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‘Don’t quit while you’re ahead’: Pa.’s economy rebounds, but gaps remain | Thursday Morning Coffee

Ahead of Labor Day, researchers urge raising minimum wage, strengthening unions to help close racial, class gaps exposed by pandemic

September 2, 2021 7:18 am

Demonstrators participate in a protest outside of McDonald’s corporate headquarters on January 15, 2021 in Chicago, Illinois. The protest was part of a nationwide effort calling for minimum wage to be raised to $15-per-hour (Photo by Scott Olson/Getty Images).

Good Thursday Morning, Fellow Seekers.

As Pennsylvania — and the rest of the nation — gets ready to celebrate the American worker this Labor Day weekend, too many people are still being left behind as the United States slowly emerges from the pandemic recession.

That’s the bottom line finding of the latest annual survey of the state of working Pennsylvania, put together by the Keystone Research Center, a progressive think-tank in Harrisburg that has been taking the pulse of the commonwealth’s workers for the last quarter-century.

“The United States and Pennsylvania economies are at a pivot point—will we build forward better or will we build back the same or even worse? A glass half full person might interpret the data as evidence we are on a promising path,” the document reads. “A glass half empty person might see us on an unpromising path. But the reality is, the path we will take still depends on policy over the next months and years.”

Below, a look at some of the report’s key findings, and its prescriptions for action.

(Source: Keystone Research Center)

While it’s come down, Pennsylvania’s unemployment rate still exceeds the national average, researchers noted Wednesday. And the state is still down 360,000 jobs, with the largest losses among low-wage jobs (Those earning less than $27,000 a year).

(Source: Keystone Research Center)

Employment among those workers dropped 40 percent during the first two months of the pandemic, and remains down by nearly 20 percent some 18 months later. Women and people of color have been disproportionately impacted, the research found.

(Source: Keystone Research Center)

Meanwhile, employment of high-wage workers now exceeds pre-pandemic levels by 9.3 percent, and employment of middle-wage workers is up 2.7 percent, the report found.

Six Pennsylvania counties: Adams, Allegheny, Armstrong, Beaver, Bedford, and Berks counties, charted the largest drops in leisure and hospitality employment between the end of 2019 and the end of 2020, the report showed.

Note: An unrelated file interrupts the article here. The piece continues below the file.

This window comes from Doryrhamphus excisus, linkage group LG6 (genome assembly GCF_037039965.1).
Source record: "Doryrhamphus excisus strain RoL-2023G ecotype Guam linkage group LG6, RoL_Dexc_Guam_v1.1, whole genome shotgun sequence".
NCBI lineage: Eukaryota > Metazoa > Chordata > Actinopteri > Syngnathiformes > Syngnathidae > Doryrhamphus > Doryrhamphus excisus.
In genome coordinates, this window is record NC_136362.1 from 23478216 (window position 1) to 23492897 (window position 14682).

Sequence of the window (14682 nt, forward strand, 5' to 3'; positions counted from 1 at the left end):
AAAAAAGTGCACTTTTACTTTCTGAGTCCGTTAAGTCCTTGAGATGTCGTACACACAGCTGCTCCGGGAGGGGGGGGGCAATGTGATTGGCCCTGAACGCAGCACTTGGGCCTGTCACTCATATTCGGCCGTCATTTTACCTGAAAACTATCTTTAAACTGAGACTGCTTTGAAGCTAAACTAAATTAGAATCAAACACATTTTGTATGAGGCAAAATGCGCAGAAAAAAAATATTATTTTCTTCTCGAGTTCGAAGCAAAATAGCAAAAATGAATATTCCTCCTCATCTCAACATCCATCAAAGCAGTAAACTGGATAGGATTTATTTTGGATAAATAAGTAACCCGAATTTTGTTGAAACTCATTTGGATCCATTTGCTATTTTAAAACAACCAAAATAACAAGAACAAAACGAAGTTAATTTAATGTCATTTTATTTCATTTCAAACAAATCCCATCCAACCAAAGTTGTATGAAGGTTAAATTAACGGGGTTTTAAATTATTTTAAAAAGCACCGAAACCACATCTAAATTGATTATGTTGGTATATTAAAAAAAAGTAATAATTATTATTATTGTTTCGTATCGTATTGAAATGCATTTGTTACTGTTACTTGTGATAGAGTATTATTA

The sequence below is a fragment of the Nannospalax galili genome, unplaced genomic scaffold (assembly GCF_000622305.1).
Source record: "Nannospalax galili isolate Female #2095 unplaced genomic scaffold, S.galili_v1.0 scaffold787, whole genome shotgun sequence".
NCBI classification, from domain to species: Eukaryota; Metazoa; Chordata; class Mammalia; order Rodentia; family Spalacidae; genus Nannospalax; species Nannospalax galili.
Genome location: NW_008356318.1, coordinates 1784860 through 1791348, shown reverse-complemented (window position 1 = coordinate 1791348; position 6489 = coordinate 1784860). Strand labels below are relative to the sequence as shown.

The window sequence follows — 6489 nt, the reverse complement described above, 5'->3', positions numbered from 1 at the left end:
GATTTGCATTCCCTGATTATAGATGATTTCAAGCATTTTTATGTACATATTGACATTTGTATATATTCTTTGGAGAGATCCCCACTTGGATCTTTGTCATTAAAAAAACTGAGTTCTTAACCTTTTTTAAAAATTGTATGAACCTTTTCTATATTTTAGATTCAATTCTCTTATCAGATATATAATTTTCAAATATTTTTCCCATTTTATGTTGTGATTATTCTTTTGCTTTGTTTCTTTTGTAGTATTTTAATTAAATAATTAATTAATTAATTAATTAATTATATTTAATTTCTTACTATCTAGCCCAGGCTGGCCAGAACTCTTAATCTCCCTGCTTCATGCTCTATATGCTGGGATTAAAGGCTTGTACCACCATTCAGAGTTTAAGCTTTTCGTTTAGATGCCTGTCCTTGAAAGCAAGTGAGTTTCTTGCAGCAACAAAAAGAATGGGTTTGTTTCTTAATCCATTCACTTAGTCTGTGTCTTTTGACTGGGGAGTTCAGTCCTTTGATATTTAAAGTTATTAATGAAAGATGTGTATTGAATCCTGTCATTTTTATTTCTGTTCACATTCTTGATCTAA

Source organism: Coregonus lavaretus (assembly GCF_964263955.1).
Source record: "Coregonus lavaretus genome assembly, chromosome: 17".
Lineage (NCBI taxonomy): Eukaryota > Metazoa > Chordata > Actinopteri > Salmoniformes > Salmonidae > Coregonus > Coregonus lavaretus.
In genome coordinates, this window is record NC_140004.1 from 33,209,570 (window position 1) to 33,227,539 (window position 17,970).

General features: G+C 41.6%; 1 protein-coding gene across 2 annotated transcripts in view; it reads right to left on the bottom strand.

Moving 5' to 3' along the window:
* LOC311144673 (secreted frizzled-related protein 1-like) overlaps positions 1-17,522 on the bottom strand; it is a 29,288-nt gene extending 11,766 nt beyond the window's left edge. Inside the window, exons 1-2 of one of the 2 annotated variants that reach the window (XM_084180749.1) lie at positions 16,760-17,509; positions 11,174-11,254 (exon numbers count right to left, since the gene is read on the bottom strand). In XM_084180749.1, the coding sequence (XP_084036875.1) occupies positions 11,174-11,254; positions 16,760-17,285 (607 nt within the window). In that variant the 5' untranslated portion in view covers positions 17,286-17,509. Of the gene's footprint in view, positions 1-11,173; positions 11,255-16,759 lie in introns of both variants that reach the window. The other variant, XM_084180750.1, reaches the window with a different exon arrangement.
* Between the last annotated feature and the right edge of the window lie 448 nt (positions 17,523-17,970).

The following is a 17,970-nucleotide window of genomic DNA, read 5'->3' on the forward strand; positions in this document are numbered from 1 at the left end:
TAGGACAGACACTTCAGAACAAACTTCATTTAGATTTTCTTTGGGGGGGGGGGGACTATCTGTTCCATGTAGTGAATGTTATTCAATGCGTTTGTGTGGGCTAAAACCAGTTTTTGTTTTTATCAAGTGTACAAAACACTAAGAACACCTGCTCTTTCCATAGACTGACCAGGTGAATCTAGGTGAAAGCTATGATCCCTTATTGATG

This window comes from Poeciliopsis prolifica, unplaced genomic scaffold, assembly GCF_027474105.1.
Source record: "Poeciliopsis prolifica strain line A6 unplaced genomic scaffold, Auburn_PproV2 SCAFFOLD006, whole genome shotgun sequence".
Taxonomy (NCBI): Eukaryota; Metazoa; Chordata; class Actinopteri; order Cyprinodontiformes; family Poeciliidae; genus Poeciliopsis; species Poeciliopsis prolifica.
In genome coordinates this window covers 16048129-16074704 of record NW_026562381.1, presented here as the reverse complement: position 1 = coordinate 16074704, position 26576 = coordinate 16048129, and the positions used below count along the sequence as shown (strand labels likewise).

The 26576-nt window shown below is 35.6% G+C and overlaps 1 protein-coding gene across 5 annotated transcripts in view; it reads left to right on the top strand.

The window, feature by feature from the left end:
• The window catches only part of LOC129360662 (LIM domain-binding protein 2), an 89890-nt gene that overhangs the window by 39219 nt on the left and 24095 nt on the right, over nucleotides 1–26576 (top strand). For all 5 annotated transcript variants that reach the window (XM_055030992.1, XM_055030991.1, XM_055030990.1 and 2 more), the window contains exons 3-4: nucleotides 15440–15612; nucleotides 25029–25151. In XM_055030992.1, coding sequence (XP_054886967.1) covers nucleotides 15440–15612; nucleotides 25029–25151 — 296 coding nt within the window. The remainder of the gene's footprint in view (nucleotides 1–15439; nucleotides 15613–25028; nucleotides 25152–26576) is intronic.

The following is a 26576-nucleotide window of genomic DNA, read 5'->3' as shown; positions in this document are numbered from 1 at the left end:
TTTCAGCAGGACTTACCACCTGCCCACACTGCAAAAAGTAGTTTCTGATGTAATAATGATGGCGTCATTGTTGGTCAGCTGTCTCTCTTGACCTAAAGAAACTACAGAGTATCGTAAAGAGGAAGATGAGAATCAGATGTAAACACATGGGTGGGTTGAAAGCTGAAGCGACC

Adams County is the home of the Gettysburg National Military Park, a major tourism hub.

(Source: Keystone Research Center)

And while wage growth in 2020 appears to have been robust, the report argues that growth is largely a statistical illusion because “the wages of the jobs and people still employed are higher at every place in the distribution (10th percentile, median, 90th percentile, etc.), even though those individuals may not have seen a wage increase.”

The report recommends an aggressive course of action by state and federal policymakers that includes raising the federal minimum wage from the current $7.25 an hour (Pennsylvania’s minimum wage is the same as the federal wage) and passing the remaining components of President Joe Biden’s sweeping domestic policy agenda.

“Don’t quit while you’re ahead,” Stephen Herzenberg, the think-tank’s executive director, said during a Wednesday press call, as he looked to history for a lesson.”[President Franklin D. Roosevelt] took his foot off the gas in 1937 and unemployment rose.”

The report further exhorts Pennsylvania lawmakers to tap the $5 billion in federal stimulus money they socked away as part of the 2021-22 state budget on programs that would improve the lives of state residents.

Pennsylvania’s Republican-controlled General Assembly, which spent only $2 billion of the $7 billion in state-level relief included in the American Rescue Plan, need to “quit while they’re behind,” Herzenberg said Wednesday.

“Use a different policy. Get in line with the federal government and help strengthen the recovery,” he said.

Pennsylvania State Capitol Building. (Capital-Star photo by Cassie Miller.)

Our Stuff.